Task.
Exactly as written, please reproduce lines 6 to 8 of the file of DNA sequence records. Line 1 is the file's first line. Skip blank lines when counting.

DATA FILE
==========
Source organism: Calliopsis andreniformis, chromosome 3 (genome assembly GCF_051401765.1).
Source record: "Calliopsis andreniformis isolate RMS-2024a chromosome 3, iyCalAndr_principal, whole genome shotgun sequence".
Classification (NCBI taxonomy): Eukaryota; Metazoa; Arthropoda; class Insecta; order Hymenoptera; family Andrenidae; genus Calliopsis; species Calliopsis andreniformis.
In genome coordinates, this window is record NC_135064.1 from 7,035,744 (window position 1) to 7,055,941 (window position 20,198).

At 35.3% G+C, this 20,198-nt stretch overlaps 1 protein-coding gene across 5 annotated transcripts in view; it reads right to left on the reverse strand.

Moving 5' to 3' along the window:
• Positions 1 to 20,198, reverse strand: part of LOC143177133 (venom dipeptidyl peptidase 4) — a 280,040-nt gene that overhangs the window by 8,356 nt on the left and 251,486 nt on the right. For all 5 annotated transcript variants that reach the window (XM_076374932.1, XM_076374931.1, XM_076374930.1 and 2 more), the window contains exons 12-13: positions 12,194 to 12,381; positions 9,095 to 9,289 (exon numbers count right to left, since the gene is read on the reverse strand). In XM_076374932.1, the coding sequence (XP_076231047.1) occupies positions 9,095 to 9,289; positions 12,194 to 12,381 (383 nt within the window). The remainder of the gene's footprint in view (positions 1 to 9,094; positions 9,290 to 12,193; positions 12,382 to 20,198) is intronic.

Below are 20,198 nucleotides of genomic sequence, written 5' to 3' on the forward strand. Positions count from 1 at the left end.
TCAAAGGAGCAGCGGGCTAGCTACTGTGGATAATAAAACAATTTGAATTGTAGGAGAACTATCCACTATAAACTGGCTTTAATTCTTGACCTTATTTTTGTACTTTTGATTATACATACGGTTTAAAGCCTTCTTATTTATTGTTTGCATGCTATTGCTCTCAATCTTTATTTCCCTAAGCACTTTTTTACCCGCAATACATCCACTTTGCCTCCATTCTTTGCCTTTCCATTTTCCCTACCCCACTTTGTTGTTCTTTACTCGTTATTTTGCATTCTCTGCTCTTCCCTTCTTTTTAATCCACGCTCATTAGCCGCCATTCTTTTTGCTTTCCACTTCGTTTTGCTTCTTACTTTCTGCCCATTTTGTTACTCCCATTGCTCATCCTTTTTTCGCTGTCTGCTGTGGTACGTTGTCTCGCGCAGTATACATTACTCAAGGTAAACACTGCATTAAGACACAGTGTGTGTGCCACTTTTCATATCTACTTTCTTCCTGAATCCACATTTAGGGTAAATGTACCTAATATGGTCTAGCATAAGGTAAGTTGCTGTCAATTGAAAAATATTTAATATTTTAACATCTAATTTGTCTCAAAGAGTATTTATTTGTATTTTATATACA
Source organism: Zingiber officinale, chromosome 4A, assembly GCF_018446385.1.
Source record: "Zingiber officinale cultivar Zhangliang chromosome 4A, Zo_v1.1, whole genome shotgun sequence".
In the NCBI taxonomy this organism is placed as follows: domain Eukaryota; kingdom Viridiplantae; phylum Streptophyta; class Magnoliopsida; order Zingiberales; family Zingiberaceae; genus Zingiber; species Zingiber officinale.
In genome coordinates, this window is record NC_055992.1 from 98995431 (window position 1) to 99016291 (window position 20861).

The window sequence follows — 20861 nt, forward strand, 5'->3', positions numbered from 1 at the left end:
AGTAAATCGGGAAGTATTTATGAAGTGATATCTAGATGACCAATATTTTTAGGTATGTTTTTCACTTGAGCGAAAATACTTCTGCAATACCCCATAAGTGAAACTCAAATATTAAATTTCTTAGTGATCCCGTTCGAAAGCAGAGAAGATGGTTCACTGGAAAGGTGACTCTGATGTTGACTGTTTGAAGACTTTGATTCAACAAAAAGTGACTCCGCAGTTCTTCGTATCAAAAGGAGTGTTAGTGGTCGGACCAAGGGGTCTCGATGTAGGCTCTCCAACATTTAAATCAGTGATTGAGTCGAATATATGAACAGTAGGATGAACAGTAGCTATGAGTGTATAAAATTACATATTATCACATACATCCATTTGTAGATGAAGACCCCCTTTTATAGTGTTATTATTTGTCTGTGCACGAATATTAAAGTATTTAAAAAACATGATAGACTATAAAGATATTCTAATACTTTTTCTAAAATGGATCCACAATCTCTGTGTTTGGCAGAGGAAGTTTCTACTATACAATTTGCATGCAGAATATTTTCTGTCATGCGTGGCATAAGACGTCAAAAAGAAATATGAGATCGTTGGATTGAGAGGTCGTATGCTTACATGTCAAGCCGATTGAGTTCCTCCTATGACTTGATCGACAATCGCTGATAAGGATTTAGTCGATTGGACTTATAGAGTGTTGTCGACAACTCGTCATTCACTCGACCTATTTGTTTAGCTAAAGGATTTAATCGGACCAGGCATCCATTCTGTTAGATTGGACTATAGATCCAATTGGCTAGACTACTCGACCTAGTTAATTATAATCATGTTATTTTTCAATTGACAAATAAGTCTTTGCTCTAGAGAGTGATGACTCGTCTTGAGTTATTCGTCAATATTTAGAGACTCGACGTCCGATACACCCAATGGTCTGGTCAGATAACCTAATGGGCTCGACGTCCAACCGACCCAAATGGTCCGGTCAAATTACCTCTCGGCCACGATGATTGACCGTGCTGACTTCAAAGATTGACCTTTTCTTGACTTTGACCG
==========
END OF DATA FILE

Moving 5' to 3' along the window:
• Positions 1 to 20,198, reverse strand: part of LOC143177133 (venom dipeptidyl peptidase 4) — a 280,040-nt gene that overhangs the window by 8,356 nt on the left and 251,486 nt on the right. For all 5 annotated transcript variants that reach the window (XM_076374932.1, XM_076374931.1, XM_076374930.1 and 2 more), the window contains exons 12-13: positions 12,194 to 12,381; positions 9,095 to 9,289 (exon numbers count right to left, since the gene is read on the reverse strand). In XM_076374932.1, the coding sequence (XP_076231047.1) occupies positions 9,095 to 9,289; positions 12,194 to 12,381 (383 nt within the window). The remainder of the gene's footprint in view (positions 1 to 9,094; positions 9,290 to 12,193; positions 12,382 to 20,198) is intronic.

Below are 20,198 nucleotides of genomic sequence, written 5' to 3' on the forward strand. Positions count from 1 at the left end.